Last week, Mayor Rahm Emanuel committed the City of Chicago to an equitable transition to 100 percent clean energy, thus reaffirming Chicago’s leadership on the challenge of climate change.
The pledge, announced Feb. 14 at a meeting on Resilient Chicago, was a big step in the right direction, as many in Chicago’s front-line communities continue to deal with large polluters in their backyards.
In Pilsen and Little Village, for instance, where environmental-justice activists succeeded in shutting down two coal-fired power plants in 2012, city planners are now considering a massive warehousing and distribution center.
Rose Gomez, an organizer for Pilsen Environmental Rights and Reform Organization (PERRO), said the closure of the power plants lifted a health threat to the surrounding neighborhoods. But now, the community is at risk again.
“Years later, we are forced to deal with the harms of toxic air pollutants in our backyard again that would come from a planned diesel truck depot,” Gomez said.
Local officials are working to fight the challenge of climate change and put in place safer environmental protection plans. In November 2017, Logan Square-area Aldermen Carlos Ramirez Rosa, Joe Moreno and Deborah Mell joined 12 other Chicago aldermen in sponsoring a resolution calling on Congress to pass legislation that would transition the entire United States to clean energy.
“Today, I stand strong with 14 cosponsors on a resolution to endorse a National Carbon Fee and Dividend. This national bill will place a steadily rising fee on fossil carbon-based fuels that equitably returns net revenue to households,” Ald. Mell wrote in a Facebook post.
Recent research from the University of Chicago suggests that particulate matter, which is one of the air pollutants stemming from the burning of fossil fuels, is responsible for shortening longevity by nearly two years worldwide, according to the World Health Organization (WHO). Additionally, the WHO put air pollution and climate change at the top of their list of 10 global health threats for 2019.
“The Energy Innovation and Carbon Dividend Act would correct the broken economic incentives that currently favor fossil fuels,” Gomez said.
After 120 U.S. cities passed similar resolutions, this “Carbon Fee and Dividend” policy materialized into the first bipartisan carbon pricing legislation introduced in Congress in a decade, the Energy Innovation and Carbon Dividend Act (also known as H.R. 763).
Logan Square resident Dylan Schweitzer is an Associate Equity Analyst and a volunteer for Citizens’ Climate Lobby. His background in finance and business has shaped his view about the economics of climate change, which he sees can be solved by charging a fee for those who pollute the environment.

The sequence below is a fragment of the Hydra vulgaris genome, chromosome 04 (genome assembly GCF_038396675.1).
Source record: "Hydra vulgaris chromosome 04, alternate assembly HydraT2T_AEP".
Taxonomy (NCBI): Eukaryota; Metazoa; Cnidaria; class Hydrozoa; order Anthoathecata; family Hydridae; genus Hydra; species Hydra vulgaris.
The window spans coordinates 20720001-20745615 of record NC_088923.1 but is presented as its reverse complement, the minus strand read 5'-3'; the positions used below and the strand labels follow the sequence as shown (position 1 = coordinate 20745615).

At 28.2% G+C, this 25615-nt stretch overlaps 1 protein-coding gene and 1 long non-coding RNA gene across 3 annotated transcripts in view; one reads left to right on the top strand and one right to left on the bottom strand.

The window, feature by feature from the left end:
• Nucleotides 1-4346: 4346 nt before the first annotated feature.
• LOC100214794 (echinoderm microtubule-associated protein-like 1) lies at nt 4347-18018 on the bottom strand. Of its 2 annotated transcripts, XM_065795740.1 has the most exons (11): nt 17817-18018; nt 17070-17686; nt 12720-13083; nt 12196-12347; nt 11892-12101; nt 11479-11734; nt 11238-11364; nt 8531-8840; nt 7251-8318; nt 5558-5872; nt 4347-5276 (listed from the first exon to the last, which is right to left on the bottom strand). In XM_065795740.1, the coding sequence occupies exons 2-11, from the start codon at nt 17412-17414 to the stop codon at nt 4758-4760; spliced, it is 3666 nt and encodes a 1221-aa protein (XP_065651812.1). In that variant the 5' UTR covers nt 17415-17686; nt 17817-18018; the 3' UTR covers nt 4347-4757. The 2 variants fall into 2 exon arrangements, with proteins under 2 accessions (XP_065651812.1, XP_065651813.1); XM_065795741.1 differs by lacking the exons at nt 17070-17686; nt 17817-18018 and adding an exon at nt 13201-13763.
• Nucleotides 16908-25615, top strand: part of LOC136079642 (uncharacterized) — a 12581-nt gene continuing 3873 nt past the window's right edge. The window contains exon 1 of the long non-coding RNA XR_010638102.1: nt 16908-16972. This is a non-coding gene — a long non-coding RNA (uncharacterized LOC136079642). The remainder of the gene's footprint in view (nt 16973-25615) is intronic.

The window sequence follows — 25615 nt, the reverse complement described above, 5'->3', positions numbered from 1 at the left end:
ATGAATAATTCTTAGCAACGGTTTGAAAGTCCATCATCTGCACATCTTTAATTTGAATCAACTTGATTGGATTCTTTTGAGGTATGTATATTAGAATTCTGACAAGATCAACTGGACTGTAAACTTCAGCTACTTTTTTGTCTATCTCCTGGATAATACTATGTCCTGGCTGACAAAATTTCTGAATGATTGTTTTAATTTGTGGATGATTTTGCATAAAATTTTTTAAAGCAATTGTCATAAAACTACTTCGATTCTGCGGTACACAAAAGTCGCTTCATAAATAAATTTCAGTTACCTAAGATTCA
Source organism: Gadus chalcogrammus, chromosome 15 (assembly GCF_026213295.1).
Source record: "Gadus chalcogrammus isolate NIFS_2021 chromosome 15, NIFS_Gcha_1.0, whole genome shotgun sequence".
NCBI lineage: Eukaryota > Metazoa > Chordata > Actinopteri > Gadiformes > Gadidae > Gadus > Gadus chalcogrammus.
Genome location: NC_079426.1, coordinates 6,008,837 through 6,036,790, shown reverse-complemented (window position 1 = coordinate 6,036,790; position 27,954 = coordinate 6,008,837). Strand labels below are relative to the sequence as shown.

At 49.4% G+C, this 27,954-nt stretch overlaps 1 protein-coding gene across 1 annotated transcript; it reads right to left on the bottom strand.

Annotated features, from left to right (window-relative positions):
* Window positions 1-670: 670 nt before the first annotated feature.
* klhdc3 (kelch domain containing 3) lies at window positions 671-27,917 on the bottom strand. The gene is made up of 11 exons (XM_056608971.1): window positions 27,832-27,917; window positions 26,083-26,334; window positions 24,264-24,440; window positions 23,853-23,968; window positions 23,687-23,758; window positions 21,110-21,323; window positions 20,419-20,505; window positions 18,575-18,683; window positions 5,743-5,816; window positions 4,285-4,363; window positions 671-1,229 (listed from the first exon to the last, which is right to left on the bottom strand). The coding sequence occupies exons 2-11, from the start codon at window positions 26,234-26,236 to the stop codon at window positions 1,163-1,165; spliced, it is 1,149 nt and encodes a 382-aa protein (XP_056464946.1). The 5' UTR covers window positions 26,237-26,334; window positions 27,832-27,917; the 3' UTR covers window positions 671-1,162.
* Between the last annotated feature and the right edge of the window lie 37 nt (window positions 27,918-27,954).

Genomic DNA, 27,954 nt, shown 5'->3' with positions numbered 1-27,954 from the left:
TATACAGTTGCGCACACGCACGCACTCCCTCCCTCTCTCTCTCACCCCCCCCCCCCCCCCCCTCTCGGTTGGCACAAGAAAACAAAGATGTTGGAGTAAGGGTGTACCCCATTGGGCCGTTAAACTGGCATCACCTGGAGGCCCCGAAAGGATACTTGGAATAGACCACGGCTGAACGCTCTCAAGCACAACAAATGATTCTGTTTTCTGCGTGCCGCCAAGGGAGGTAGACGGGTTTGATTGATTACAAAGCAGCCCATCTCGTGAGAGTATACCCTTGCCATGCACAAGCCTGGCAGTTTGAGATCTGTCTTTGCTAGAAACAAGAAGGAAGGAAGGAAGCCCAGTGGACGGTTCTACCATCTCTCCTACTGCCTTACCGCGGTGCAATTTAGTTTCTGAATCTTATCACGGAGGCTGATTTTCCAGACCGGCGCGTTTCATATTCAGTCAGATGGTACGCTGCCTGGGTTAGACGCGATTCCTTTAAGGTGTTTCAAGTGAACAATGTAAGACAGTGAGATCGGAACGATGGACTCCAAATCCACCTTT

“The reason we have so much air pollution now is because it’s free to pollute,” Schweitzer said. “The solution is easy: charge a fee for pollution. By correcting the price of these fuels to account for health and climate costs, renewable energy can compete on a more level playing field.”
Under H.R. 763, 100 percent of the net revenue generated by the carbon fee would be
“The Energy Innovation and Carbon Dividend Act is a market-based, revenue-neutral solution to climate change,” said Shan Agrawal, a Logan Square resident and co-leader of one of three Chicago chapters of Citizens’ Climate Lobby. “It is aimed at reducing greenhouse gas emissions by 40 percent within 12 years, and 90 percent by 2050.”
By moving toward clean energy sources, this policy would not only reduce greenhouse gas emissions, but would also reduce the co-pollutants released by fossil fuels, such as particulate matter, which affect public health.
With a challenge as large as climate change, it’s important to have as many options on the table as possible. H.R. 763 would provide one vehicle through which Chicago, and the United States, could reach the goal of 100 percent clean energy.
Featured photo: Citizens’ Climate Lobby’ June Lobby Day in D.C.
Justin Pelczarski is a physical therapist who is passionate about advocating for public health legislation. He spends his free time volunteering with Citizens’ Climate Lobby in Chicago.